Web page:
Professor Siobhan Stevenson at First Monday explains what critical policy analysis is, and then applies it to the way Gates Foundation bridges the Digital Divide - with Microsoft products rather than open source products, or free software. (Via Lucy Bernholz.)
Critical policy analyses focus on the role of power within the public policy process. Contrary to more conservative approaches which conceive of the policy environment as essentially pluralistic, the major assumption underlying critical analyses is that of a public arena within which power is not equally distributed. Further, as public policy involves the allocation of society’s resources, the public policy arena represents a central site of social struggle and contestation. Throughout the policy–making process (problem identification, program development and implementation, and program evaluation), differently situated social identities, such as the state, capital, workers, citizens, and consumers, etc., engage in a power struggle to define what constitutes a social problem and, by extension, how it is to be resolved. Success is the creation of policy agendas that resonate with, and reproduce an identity’s particular worldview and corresponding set of values. Ultimately, these are ideological struggles, most often discursive in nature and, although never fully realized, the goal is hegemonic achievement.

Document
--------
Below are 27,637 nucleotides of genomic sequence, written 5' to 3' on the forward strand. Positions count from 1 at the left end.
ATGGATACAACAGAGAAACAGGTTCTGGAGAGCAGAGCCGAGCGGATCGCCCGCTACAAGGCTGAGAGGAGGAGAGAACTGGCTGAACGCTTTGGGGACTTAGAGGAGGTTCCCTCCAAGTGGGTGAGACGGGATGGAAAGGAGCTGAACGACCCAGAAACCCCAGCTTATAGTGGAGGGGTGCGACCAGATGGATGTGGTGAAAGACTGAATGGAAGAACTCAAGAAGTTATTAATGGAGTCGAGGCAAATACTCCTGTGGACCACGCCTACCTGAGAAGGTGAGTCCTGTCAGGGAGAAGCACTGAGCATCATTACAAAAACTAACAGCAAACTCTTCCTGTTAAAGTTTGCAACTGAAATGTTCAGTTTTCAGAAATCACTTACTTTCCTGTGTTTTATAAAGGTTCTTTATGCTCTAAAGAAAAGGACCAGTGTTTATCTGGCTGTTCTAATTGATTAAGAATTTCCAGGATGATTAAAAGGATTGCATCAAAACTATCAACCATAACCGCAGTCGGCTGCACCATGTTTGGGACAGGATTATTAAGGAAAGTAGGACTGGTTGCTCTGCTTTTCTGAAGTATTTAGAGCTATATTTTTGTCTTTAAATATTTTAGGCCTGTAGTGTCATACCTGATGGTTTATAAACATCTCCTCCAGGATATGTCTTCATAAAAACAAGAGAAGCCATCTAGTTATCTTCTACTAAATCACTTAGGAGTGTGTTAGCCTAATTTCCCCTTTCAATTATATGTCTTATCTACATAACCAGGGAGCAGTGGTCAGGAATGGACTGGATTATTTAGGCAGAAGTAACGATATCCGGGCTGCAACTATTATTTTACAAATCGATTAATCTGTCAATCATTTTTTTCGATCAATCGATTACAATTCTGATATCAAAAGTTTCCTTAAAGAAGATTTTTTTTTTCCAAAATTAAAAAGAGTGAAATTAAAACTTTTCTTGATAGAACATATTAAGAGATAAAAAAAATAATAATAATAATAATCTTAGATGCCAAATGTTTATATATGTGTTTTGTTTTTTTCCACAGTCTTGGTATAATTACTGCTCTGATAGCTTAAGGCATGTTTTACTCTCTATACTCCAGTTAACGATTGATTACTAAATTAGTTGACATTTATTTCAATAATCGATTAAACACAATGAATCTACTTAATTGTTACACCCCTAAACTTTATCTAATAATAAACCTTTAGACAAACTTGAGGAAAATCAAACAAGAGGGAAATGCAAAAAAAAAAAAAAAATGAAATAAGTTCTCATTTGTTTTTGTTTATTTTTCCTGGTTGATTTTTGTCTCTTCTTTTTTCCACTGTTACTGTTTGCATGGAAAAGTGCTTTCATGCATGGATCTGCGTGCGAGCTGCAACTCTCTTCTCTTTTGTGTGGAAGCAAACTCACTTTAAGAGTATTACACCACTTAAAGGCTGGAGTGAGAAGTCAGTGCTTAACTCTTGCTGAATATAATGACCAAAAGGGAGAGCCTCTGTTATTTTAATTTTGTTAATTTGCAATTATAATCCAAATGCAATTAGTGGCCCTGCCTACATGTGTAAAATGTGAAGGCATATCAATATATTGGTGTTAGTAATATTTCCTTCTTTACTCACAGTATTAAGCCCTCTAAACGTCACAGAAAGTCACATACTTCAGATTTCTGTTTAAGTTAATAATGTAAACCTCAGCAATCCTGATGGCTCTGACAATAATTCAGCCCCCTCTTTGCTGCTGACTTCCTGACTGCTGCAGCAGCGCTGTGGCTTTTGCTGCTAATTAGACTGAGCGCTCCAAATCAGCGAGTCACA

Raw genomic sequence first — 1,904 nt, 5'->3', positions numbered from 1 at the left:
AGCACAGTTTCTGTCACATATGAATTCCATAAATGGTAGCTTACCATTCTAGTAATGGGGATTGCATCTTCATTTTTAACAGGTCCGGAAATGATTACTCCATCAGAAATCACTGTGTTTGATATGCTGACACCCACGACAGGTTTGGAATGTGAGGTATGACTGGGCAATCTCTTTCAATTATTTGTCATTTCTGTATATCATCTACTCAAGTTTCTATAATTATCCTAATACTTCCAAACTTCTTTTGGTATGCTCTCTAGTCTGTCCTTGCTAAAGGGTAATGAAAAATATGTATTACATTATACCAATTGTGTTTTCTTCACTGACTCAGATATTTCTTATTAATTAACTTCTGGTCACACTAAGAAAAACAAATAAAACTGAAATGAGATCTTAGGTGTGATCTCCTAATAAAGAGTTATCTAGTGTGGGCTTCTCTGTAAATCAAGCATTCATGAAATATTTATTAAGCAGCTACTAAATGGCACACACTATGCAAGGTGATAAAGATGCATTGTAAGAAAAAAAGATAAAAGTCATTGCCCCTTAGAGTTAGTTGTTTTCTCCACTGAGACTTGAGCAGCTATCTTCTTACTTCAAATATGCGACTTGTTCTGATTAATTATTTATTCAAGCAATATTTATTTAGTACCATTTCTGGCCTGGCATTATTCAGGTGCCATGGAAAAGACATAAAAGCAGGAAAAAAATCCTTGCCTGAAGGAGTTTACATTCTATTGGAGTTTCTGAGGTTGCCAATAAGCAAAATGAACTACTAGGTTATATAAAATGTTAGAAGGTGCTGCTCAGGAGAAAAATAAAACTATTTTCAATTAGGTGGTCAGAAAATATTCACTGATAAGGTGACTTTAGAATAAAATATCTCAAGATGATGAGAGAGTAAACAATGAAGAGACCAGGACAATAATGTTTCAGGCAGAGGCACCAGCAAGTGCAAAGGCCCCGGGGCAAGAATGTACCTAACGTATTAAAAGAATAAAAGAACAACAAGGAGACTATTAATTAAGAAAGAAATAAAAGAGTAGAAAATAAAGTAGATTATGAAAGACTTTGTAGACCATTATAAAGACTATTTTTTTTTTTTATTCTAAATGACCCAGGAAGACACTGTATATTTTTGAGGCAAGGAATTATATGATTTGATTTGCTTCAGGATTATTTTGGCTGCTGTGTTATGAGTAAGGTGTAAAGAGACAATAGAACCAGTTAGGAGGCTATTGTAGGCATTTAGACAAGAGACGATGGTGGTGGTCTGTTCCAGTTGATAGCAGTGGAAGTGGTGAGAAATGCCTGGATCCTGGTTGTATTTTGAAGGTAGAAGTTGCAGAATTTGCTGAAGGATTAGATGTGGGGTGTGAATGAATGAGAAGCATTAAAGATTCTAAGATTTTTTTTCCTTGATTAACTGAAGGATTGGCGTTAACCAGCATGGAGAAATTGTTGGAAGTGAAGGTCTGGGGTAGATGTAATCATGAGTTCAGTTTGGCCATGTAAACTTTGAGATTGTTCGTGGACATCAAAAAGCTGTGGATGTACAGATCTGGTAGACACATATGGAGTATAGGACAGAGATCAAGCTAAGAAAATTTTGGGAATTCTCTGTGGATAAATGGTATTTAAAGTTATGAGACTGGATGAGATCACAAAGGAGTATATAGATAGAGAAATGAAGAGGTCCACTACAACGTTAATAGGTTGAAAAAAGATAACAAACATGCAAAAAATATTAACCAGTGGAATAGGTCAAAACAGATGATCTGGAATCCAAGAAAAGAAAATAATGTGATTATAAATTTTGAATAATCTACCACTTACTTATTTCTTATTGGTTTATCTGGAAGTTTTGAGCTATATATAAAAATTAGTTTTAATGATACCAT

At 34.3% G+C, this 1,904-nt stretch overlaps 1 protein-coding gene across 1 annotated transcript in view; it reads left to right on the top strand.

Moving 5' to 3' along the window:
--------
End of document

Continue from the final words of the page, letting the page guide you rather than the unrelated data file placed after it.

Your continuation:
Within the United States, private philanthropies represent one such identity. Further, by virtue of their private status, they are able to operate outside the regular public policy process, and yet, given their resources (wealth, expertise, and the status and connections of their founders), they play a powerful role in shaping policy directions and decisions.
I have been reading Joel Fleishman's, The Foundation: The Great American Secret; How Private Wealth is Changing the World. He dismisses Marxist-inspired criticism of foundations with a wave of the hand, as tedious and predictable. The Gates example, though, is particularly well-chosen. Open Source as a gift economy versus Microsoft as monopolist is a pretty stark contrast. Not surprisingly the giving of Gates is in line with the interests of the company he founded. The founders of Open Source, by contrast, don't make tons of money and so cannot advance their gift economy through philanthropy, nor through lobbying for that matter, nor think tanks, nor advertising and paid punditry. It may that the economy of love will prevail among the ruins when our current, corporatized system runs its course. Meanwhile, let us join Bill Clinton in saluting Bill Gates.